At present there is no clear epidemiological evidence linking adverse human health effects to ultrafine particles (UFP), arguably because there is no universally agreed upon UFP definition. A commonly used definition is either particle number below 100 nm or total particle number, but without an agreed upon lower cut point. For example, a lower cut point of 3 nm compared to 10 nm could result in a substantially higher count. Another definition for UFP is total particle mass but without a commonly agreed upon aerodynamic diameter upper cut point, e.g., below 100 nm, 200 nm, 300 nm, etc. Yet another definition is lung deposited surface area weighted by lung deposition fraction, found mainly in the particle mobility diameter range from 20 to 400 nm. It is clear from these definitions that there are inconsistencies in the way UFP is used and defined in the literature. Sometimes these metrics are well correlated, sometimes not. In this paper we suggest three new metrics: UFP-N, UFP-M, and UFP-S, that we believe will add clarity. These metrics represent total number, mass, and surface area below 500 nm, respectively. For surface area and mass, the 500 nm cut point can be either aerodynamic or mobility diameter depending upon measurement methodology. For all metrics, this cut point captures nearly all of the primary particle emissions from mobile sources. Furthermore, UFP-N would include a lower cut point of 3–6 nm, and would not require an upper size cut point because there is very little particle number above 500 nm or even above 100 nm. Thus, our definition of UFP-N is consistent with the current definition of ultrafine number except for, importantly, the specification of a lower cut point. These new metrics are not necessarily intended to be used for regulatory tailpipe measurements, but rather for characterization of ambient exposures, and for linking them to acute and chronic health effects in epidemiological studies. They may also be useful for formulating new regulatory ambient standards to complement existing PM10 and PM2.5 standards. When formulating these new definitions, size and other properties of particles on or near roadways must be considered as this is where the highest exposures to submicron particles occur. Since modern vehicles under normal operating conditions have very low particle emissions, these particles will mainly come from older and malfunctioning vehicles as well as modern vehicles with failed or disabled exhaust aftertreatment systems. Consequently, particle emissions from such vehicles which are expected to dominate roadside exposures have been considered in the formulation in the suggested new metrics. Modern roadside measurements show particle size and modal structures similar to historical measurements going back as far as the early 1970s but at much lower concentrations.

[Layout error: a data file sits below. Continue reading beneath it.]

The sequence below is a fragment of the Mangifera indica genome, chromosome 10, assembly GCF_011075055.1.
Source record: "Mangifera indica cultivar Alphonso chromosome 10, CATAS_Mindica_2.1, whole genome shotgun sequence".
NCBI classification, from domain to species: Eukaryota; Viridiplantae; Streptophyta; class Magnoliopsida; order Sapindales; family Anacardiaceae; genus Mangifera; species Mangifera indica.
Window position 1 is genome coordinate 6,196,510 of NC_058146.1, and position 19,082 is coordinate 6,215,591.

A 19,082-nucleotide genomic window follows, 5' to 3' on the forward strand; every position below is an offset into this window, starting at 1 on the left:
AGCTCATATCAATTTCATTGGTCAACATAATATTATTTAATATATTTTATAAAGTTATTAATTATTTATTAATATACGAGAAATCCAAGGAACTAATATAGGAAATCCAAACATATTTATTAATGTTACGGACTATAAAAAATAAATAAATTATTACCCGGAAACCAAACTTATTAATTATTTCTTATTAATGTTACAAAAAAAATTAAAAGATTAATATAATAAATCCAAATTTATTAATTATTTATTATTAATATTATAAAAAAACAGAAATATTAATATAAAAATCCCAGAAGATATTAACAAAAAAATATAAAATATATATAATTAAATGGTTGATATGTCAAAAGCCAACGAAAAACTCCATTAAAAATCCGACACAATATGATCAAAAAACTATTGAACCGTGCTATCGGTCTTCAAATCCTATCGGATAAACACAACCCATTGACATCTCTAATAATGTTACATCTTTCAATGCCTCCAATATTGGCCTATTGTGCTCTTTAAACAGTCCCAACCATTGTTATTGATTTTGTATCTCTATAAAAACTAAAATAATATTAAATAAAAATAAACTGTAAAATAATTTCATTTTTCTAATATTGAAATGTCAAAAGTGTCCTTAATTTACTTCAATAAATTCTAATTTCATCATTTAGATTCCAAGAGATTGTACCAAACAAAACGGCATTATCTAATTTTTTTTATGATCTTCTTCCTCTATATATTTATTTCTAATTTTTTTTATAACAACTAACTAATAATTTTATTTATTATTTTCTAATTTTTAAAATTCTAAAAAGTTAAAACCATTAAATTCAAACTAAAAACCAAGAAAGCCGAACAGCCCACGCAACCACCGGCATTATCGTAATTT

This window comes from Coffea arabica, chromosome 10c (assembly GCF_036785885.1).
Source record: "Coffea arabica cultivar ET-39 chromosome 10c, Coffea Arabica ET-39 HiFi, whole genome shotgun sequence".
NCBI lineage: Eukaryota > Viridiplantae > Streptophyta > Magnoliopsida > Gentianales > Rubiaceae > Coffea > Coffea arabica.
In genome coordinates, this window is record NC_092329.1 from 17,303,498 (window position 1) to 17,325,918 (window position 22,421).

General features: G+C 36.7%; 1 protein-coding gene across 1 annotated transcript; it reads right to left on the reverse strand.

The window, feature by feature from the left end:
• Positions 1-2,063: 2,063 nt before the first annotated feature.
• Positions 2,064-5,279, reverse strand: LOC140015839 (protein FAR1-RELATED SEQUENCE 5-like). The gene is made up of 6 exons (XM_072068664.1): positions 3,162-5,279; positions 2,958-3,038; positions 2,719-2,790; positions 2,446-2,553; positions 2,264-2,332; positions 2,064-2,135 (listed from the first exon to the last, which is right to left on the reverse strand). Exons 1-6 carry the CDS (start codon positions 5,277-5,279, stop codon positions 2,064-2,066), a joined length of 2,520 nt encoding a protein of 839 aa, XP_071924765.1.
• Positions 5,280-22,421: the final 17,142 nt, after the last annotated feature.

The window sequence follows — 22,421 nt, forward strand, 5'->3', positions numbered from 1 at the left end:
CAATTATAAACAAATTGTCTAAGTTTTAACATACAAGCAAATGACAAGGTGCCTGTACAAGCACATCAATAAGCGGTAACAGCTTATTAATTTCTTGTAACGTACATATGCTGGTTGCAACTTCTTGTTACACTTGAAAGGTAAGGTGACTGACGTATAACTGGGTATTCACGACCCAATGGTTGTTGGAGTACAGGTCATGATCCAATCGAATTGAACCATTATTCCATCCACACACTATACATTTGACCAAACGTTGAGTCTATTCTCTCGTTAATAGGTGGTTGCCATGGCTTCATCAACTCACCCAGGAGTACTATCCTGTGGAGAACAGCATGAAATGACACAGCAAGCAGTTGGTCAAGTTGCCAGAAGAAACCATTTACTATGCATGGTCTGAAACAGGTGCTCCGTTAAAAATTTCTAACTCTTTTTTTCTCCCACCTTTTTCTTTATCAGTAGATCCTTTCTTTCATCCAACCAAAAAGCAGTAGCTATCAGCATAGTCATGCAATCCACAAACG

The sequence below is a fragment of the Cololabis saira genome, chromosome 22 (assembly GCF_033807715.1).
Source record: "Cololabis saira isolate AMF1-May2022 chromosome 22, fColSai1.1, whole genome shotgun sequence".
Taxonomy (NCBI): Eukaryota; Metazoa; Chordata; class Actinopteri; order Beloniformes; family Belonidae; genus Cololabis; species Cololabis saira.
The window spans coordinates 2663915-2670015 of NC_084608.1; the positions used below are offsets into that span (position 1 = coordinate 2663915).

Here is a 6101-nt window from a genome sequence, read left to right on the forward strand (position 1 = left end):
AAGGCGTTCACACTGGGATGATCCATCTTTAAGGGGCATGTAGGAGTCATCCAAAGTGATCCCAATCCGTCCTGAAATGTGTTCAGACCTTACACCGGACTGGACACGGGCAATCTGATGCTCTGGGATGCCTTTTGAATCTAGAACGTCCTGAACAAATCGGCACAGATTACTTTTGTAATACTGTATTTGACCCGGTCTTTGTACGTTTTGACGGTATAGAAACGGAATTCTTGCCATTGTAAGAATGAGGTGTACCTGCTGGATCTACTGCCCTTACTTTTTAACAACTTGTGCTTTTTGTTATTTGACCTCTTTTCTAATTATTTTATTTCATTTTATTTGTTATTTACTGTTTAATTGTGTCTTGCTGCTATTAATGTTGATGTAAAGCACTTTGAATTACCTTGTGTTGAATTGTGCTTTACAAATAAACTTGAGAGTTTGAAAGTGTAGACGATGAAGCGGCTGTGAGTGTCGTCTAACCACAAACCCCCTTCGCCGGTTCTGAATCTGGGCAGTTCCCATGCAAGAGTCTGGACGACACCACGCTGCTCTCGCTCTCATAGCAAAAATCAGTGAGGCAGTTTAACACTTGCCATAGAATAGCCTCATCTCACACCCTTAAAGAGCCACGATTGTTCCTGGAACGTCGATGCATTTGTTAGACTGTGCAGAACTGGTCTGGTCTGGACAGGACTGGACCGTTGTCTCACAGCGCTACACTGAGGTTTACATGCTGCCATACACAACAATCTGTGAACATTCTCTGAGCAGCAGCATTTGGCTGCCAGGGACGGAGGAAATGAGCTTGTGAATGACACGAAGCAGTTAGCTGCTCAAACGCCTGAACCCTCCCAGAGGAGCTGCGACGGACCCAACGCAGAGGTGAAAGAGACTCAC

Bibliographical noteFunding Information:
Funding for this project was provided by the U.S. Environmental Protection Agency Office of Transportation and Air Quality (OTAQ) in Ann Arbor, MI. We like to acknowledge the support of Angela Cullen, Michael Olechiw, and Brian Nelson, the help of Patricia Klavon and Trish Bosler in submitting this manuscript, Tom Veling who kindly reviewed the final draft of this manuscript, and Kinikachi Wejinya for helping with preparation of the figures. All of these individuals are from OTAQ. Mr. Wejinya was supported in part by an appointment to the Research Participation Program at the OTAQ, U.S. Environmental Protection Agency, administered by the Oak Ridge Institute for Science and Education through an interagency agreement between the U.S. Department of Energy and EPA. We also acknowledge Stephen McDow, Jason Sacks, and Ben Murphy from U.S EPA Office of Research and Development for their review and input into the manuscript.
- Mobile source particulate matter emissions
- Particulate matter measurement
- Particulate matter sampling
- Ultrafine particulate matter